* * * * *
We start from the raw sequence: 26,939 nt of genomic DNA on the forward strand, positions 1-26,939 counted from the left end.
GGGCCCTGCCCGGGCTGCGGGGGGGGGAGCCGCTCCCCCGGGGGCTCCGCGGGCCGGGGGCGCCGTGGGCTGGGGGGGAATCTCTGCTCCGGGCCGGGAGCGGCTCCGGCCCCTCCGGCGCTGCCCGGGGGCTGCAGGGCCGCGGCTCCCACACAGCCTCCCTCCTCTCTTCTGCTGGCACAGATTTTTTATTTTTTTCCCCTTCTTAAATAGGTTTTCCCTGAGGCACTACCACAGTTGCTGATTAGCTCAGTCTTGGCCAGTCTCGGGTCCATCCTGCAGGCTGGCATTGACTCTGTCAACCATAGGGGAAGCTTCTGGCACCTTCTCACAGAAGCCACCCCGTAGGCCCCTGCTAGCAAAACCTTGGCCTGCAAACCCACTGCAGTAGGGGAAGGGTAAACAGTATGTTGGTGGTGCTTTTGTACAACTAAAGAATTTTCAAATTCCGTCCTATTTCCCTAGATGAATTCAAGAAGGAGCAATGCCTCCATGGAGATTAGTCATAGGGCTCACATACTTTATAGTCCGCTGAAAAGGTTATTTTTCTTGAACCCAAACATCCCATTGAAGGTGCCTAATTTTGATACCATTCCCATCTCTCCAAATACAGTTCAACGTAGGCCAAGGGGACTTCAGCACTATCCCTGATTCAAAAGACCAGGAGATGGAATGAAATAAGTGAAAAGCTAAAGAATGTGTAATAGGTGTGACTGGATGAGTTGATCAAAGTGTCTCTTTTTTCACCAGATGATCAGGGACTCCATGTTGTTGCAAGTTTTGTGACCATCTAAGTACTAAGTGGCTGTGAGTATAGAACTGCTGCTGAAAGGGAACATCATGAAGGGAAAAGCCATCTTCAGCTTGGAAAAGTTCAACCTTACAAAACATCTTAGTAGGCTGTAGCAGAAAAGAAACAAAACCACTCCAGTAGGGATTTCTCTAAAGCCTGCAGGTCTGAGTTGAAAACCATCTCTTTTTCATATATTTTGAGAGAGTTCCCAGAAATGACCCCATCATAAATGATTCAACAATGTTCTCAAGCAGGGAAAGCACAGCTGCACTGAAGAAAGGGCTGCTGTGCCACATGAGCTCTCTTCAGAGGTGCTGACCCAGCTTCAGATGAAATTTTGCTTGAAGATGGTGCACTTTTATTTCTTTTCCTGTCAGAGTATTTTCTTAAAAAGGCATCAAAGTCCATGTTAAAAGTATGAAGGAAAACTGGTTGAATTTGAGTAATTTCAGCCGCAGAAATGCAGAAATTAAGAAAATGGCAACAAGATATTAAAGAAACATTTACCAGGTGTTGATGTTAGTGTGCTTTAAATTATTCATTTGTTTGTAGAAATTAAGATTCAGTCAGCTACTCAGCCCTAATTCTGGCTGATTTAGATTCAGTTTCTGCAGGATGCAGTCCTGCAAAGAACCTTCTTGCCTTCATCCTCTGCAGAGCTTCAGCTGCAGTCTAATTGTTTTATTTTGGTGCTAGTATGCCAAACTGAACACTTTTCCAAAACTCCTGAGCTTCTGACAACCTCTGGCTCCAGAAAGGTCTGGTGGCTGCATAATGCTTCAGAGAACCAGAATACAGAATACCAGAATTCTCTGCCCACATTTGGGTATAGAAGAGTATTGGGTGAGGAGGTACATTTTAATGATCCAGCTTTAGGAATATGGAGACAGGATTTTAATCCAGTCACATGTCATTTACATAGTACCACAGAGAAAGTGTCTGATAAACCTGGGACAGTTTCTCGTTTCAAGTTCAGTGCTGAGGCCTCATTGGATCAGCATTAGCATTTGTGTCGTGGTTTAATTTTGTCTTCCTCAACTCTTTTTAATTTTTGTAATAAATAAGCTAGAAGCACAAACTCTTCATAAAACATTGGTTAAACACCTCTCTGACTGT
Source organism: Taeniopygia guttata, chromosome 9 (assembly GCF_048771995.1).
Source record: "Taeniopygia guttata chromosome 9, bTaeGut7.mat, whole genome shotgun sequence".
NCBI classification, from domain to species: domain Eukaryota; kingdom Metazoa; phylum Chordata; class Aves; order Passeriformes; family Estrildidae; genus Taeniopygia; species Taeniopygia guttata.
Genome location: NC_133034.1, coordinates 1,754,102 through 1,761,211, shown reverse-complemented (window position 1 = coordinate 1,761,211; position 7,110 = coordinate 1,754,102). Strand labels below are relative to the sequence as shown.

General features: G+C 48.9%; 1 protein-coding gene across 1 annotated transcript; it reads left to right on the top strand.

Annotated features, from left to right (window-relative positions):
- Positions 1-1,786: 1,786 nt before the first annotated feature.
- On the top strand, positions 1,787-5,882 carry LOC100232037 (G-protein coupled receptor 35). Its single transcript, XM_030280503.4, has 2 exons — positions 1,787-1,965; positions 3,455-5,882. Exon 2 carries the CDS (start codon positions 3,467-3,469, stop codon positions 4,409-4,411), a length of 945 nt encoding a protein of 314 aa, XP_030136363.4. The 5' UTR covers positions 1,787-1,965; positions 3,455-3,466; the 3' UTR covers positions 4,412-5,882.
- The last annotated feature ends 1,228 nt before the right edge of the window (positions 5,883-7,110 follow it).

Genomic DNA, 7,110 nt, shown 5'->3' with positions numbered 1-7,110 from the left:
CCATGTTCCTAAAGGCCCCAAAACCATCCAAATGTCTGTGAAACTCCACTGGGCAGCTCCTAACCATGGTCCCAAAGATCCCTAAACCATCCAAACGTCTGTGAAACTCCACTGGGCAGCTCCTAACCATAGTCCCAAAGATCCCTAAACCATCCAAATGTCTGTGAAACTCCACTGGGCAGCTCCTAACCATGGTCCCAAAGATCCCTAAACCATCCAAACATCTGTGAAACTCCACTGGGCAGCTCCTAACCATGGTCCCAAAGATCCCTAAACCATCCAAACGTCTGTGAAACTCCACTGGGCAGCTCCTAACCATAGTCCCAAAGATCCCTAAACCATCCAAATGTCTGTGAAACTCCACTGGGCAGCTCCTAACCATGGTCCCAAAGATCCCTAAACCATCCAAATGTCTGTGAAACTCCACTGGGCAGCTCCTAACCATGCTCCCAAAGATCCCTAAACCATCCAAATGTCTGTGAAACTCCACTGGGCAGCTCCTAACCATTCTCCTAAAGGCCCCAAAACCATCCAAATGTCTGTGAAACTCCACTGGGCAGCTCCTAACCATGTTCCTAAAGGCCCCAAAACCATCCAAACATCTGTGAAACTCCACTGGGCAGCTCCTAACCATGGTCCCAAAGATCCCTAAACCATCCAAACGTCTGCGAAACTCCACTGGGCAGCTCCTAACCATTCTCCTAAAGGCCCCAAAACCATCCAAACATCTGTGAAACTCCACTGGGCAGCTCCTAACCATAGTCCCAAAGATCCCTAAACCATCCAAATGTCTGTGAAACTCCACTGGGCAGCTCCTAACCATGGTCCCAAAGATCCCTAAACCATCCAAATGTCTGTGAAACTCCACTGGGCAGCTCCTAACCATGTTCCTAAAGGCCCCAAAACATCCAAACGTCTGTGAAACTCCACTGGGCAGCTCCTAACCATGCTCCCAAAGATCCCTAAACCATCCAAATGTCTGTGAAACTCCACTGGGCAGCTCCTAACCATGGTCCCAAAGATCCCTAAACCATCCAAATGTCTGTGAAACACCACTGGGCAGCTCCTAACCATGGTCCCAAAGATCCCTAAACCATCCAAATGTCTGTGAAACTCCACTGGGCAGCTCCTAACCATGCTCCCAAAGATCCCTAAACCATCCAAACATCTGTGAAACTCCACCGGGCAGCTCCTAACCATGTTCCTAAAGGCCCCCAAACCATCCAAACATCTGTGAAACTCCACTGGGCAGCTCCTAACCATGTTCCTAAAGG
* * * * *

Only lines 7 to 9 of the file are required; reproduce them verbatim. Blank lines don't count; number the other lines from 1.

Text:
General features: G+C 48.9%; 1 protein-coding gene across 1 annotated transcript; it reads left to right on the top strand.

Annotated features, from left to right (window-relative positions):
- Positions 1-1,786: 1,786 nt before the first annotated feature.